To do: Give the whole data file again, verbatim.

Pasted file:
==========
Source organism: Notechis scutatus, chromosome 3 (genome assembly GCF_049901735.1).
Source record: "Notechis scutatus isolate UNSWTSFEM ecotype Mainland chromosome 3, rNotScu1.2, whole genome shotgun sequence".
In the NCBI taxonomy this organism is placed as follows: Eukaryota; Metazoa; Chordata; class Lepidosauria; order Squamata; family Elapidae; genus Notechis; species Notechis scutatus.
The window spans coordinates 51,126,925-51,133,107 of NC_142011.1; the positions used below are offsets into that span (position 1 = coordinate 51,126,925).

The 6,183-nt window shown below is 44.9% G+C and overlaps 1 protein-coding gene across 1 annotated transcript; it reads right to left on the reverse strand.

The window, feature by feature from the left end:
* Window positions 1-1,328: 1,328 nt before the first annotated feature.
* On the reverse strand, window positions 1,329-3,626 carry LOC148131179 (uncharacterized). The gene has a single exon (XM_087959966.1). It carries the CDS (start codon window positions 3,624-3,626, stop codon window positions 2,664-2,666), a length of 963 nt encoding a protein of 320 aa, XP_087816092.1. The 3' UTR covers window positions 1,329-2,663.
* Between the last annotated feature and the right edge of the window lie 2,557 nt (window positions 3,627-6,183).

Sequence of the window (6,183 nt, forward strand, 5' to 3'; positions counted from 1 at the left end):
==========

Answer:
Source organism: Notechis scutatus, chromosome 3 (genome assembly GCF_049901735.1).
Source record: "Notechis scutatus isolate UNSWTSFEM ecotype Mainland chromosome 3, rNotScu1.2, whole genome shotgun sequence".
In the NCBI taxonomy this organism is placed as follows: Eukaryota; Metazoa; Chordata; class Lepidosauria; order Squamata; family Elapidae; genus Notechis; species Notechis scutatus.
The window spans coordinates 51,126,925-51,133,107 of NC_142011.1; the positions used below are offsets into that span (position 1 = coordinate 51,126,925).

The 6,183-nt window shown below is 44.9% G+C and overlaps 1 protein-coding gene across 1 annotated transcript; it reads right to left on the reverse strand.

The window, feature by feature from the left end:
* Window positions 1-1,328: 1,328 nt before the first annotated feature.
* On the reverse strand, window positions 1,329-3,626 carry LOC148131179 (uncharacterized). The gene has a single exon (XM_087959966.1). It carries the CDS (start codon window positions 3,624-3,626, stop codon window positions 2,664-2,666), a length of 963 nt encoding a protein of 320 aa, XP_087816092.1. The 3' UTR covers window positions 1,329-2,663.
* Between the last annotated feature and the right edge of the window lie 2,557 nt (window positions 3,627-6,183).

Sequence of the window (6,183 nt, forward strand, 5' to 3'; positions counted from 1 at the left end):